Politics

The US midterms 'blue wave' has mixed results for the environment

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A voter carries a 'blue wave' poster at a rally

A Democratic "blue wave" campaigner at the Greater Than Fear rally and march in Rochester, Minnesota.

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Lorie Shaull/Creative Commons

The 2018 US midterm elections ushered in a Democratic majority in the House of Representatives — along with new Democratic governors — who pledge to act on climate change. It also ushered out some climate-denying Republicans.

Yet overall, the elections had mixed results for the environment, despite the Democratic successes, says Peter Dykstra, an editor with Environmental Health News and DailyClimate.org.

For example, two almost identical clean energy initiatives in the states of Arizona and Nevada had different outcomes.

In Arizona, Tom Steyer, the billionaire activist, was responsible for much of the $23 million spent to support an initiative to pass a clean energy measure that would have required state utilities to use 50 percent clean energy by the year 2030. The initiative lost primarily because utility companies spent even more money — about $30 million.

In Nevada, however, a similar measure that requires 50 percent clean energy by 2030 passed and money was not quite as big a factor, Dykstra says.

Florida passed a measure that would ban offshore drilling in state waters, while voters in the state of Colorado rejected a measure that would have restricted oil and gas drilling on state-owned land. In Washington State, a proposed tax on carbon was defeated by “an absolute avalanche of fossil fuel industry money,” Dykstra says.

Marsha Blackburn, a Tennessee congresswoman and Tea Party darling, won the election as a US senator, replacing retiring Republican Bob Corker. Blackburn is best known in environmental circles for leading an effort in 2012 against energy-efficient light bulbs on behalf of an incandescent light bulb manufacturer in her district.

On the other hand, another Tea Party hero, Congressman Dave Brat from Virginia, lost his re-election bid. Brat became a phenomenon four years ago when he challenged and defeated Eric Cantor in the primary for a congressional district in suburban Richmond, Virginia. Cantor was house majority leader and thought of as a potential future speaker of the house, yet Brat came of out of nowhere, beat him in the primary and then won the general election.

Brat served four years in Congress, compiling a lifetime League of Conservation Voters score of 1 percent. He was defeated by a Democrat named Abigail Spanberger, also an unknown in politics.

Among the anti-environment GOP remembers now gone: California Republican Dana Rohrabacher, an avid surfer and an equally avid opponent of the Clean Water Act and other measures to protect the ocean; Darrell Issa, a retiring Southern California congressman who pushed to investigate climate scientists; and Lamar Smith, the veteran Texas congressman who recently chaired the House Science Committee and, says Dykstra, used it as “sort of a chamber of inquisition for climate scientists.”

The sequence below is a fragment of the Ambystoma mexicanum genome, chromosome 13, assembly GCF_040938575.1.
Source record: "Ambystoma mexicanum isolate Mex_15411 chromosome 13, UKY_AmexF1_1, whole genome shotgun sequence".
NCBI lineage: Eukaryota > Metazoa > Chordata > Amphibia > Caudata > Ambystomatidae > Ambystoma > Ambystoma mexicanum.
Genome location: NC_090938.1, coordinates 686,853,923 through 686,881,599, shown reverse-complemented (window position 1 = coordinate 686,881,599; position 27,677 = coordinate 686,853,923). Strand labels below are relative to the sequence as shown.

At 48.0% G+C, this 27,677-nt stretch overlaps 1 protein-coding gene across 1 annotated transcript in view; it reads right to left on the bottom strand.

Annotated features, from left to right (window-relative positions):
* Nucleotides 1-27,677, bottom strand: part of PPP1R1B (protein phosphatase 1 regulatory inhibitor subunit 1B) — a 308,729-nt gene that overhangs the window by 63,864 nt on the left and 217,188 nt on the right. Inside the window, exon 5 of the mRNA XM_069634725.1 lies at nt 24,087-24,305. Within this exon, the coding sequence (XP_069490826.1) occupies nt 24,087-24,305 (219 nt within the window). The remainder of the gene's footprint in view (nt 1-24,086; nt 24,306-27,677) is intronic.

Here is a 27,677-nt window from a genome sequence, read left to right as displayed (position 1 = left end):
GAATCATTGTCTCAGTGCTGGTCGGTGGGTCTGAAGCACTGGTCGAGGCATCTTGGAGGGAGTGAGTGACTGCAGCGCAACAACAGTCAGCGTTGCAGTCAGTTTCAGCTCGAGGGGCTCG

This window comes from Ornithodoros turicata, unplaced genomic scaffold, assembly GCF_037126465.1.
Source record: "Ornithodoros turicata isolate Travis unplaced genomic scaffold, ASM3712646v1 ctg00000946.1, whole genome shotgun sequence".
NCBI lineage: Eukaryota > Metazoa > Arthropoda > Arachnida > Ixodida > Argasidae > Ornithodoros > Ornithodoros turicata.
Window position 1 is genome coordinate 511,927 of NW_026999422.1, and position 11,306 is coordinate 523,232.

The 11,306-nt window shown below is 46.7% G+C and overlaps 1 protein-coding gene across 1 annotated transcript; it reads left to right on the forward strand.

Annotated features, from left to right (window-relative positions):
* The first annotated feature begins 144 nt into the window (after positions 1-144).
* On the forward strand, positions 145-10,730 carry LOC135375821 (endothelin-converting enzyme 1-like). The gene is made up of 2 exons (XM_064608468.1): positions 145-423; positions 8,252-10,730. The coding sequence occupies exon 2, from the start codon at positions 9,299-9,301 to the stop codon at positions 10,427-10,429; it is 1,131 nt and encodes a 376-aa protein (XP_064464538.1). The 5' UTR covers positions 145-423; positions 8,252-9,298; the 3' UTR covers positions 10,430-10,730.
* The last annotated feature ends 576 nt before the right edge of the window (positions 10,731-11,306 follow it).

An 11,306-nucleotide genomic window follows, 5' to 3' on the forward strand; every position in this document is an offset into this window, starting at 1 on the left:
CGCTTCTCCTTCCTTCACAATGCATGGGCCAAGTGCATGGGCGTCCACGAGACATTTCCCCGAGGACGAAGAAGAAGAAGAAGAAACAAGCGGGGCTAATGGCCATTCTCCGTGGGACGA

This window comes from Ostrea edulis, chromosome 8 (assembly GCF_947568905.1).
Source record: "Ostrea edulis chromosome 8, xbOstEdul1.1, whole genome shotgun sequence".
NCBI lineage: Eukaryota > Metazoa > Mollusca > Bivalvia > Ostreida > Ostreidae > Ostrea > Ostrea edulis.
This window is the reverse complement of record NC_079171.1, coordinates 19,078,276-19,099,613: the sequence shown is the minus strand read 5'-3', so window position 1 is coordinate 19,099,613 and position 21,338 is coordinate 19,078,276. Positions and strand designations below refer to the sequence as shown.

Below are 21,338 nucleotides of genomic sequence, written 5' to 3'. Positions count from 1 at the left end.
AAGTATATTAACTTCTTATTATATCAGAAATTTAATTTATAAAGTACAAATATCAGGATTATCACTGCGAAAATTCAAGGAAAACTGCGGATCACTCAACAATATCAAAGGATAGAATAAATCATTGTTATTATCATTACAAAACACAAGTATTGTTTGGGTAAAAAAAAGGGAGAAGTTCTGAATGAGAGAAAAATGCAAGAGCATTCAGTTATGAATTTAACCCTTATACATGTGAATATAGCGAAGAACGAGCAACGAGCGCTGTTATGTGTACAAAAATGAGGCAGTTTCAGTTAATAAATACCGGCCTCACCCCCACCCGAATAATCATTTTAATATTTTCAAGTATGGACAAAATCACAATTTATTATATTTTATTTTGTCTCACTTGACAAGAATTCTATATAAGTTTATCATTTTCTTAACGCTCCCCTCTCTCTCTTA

Smith is being replaced by Chip Roy, another Republican climate change denier. Roy has called concern about climate change “hysteria” and expressed doubt about humanity’s contribution to the problem.

Another Texas Republican, "Smokey Joe" Barton, retired and was replaced with a new GOP member. Barton got his nickname from environmentalists because he was a close friend to all manner of polluters. “Joe Barton’s claim to fame was demanding that President Obama apologize to BP for being so mean to them over the 2010 Gulf Oil spill,” Dykstra explains.

Carlos Curbelo, a Republican from South Florida who started and co-chaired the Climate Solutions Caucus, also lost his re-election bid, and, in Illinois, a Democratic scientist named Sean Casten was elected, which Dykstra says has environmentalists and other scientists excited.

“There's been a push for the past year or so to get scientists more involved in politics and to have some actually run for office,” Dykstra explains. “Casten has postgraduate degrees in molecular biology and in engineering. He's also a successful entrepreneur in clean energy. He took on a six-term congressman named Peter Roskam in the Chicago suburbs.”

“Roskam had already been under environmental criticism for ignoring pollution from a local factory,” Dykstra continues. “Casten came in with a new voice for suburbs ready for a change. Expect him to be a loud, well-educated, role model of a successful clean energy entrepreneur in the House of Representatives.”

In Maine, a Democrat is replacing Governor Paul LePage, whose most famous environmental moment came when he dismissed the risks of BPA, the potential endocrine disruptor, by saying the worst case would be that "some women may get little beards." Maine’s new governor is now a woman, Janet Mills.

Not so long ago, the environment was a bipartisan issue, Dykstra notes. A Republican president, Richard Nixon, started the EPA. In his 2008 campaign for president, Senator John McCain advocated for strong action to slow global warming.

“It's hard to say when we'll get back to that, or if we'll get back to that,” Dykstra says. “All we know is that we're not there now and it's going to be a long road ahead. And if the two parties want to define themselves on differing environmental values, we’ll be headed in the wrong direction again.”

This article is based on an interview that aired on PRI’s Living on Earth with Steve Curwood.

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